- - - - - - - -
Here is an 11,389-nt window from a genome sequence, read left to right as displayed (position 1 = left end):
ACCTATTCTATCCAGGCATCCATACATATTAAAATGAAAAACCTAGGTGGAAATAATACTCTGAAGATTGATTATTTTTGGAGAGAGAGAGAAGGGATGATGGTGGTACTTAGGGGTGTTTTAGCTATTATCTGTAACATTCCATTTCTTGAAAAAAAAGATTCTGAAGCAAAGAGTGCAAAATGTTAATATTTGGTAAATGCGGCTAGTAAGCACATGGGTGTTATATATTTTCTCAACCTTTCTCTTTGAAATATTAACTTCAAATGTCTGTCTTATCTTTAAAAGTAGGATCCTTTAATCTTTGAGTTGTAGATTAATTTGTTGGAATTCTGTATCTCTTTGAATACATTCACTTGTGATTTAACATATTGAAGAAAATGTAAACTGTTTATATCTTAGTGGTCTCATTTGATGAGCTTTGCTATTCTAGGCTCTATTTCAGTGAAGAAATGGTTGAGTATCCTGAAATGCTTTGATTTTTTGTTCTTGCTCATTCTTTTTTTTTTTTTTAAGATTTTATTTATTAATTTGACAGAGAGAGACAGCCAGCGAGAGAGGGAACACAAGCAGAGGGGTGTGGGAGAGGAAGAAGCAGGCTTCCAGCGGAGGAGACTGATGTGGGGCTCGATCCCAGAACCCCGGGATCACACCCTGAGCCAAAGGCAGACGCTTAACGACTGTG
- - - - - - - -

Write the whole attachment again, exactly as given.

Here is an 11,389-nt window from a genome sequence, read left to right as displayed (position 1 = left end):
ACCTATTCTATCCAGGCATCCATACATATTAAAATGAAAAACCTAGGTGGAAATAATACTCTGAAGATTGATTATTTTTGGAGAGAGAGAGAAGGGATGATGGTGGTACTTAGGGGTGTTTTAGCTATTATCTGTAACATTCCATTTCTTGAAAAAAAAGATTCTGAAGCAAAGAGTGCAAAATGTTAATATTTGGTAAATGCGGCTAGTAAGCACATGGGTGTTATATATTTTCTCAACCTTTCTCTTTGAAATATTAACTTCAAATGTCTGTCTTATCTTTAAAAGTAGGATCCTTTAATCTTTGAGTTGTAGATTAATTTGTTGGAATTCTGTATCTCTTTGAATACATTCACTTGTGATTTAACATATTGAAGAAAATGTAAACTGTTTATATCTTAGTGGTCTCATTTGATGAGCTTTGCTATTCTAGGCTCTATTTCAGTGAAGAAATGGTTGAGTATCCTGAAATGCTTTGATTTTTTGTTCTTGCTCATTCTTTTTTTTTTTTTTAAGATTTTATTTATTAATTTGACAGAGAGAGACAGCCAGCGAGAGAGGGAACACAAGCAGAGGGGTGTGGGAGAGGAAGAAGCAGGCTTCCAGCGGAGGAGACTGATGTGGGGCTCGATCCCAGAACCCCGGGATCACACCCTGAGCCAAAGGCAGACGCTTAACGACTGTG